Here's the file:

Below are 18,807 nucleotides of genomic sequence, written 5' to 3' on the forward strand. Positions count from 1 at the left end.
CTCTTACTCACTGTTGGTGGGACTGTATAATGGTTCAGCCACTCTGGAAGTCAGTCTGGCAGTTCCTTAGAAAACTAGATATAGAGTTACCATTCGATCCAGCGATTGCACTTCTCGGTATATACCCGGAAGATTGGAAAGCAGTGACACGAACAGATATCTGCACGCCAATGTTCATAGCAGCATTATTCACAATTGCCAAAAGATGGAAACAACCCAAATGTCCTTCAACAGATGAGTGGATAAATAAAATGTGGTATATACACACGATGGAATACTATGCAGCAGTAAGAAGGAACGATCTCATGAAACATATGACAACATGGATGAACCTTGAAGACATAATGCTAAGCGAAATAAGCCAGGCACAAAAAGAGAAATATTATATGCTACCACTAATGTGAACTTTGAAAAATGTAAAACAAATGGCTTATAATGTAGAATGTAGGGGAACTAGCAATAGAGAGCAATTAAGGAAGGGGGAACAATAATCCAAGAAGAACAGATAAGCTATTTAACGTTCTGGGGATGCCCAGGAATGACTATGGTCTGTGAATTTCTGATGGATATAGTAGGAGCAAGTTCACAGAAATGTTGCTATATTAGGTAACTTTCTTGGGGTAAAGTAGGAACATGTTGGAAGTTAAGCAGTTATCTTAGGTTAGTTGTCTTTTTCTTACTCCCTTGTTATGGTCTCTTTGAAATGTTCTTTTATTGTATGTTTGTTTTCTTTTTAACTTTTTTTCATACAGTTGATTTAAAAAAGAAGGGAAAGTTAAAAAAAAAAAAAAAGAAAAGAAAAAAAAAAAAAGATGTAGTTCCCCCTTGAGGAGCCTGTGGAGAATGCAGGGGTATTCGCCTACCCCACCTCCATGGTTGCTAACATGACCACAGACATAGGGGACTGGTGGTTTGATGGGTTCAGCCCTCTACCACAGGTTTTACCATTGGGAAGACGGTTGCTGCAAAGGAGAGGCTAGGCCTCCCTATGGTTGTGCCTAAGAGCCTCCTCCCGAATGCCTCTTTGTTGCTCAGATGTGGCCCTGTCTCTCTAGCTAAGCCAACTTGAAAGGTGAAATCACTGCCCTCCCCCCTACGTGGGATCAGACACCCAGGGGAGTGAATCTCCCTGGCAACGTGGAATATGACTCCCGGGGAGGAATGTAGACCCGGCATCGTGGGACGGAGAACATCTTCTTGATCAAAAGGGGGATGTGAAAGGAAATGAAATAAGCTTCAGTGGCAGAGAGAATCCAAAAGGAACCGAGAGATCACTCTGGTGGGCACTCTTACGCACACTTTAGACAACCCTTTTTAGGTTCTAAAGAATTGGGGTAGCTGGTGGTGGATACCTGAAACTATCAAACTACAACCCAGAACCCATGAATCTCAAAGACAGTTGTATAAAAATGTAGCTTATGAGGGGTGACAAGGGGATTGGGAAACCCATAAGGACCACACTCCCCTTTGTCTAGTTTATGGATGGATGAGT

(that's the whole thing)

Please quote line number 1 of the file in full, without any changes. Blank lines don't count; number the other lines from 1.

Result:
Below are 18,807 nucleotides of genomic sequence, written 5' to 3' on the forward strand. Positions count from 1 at the left end.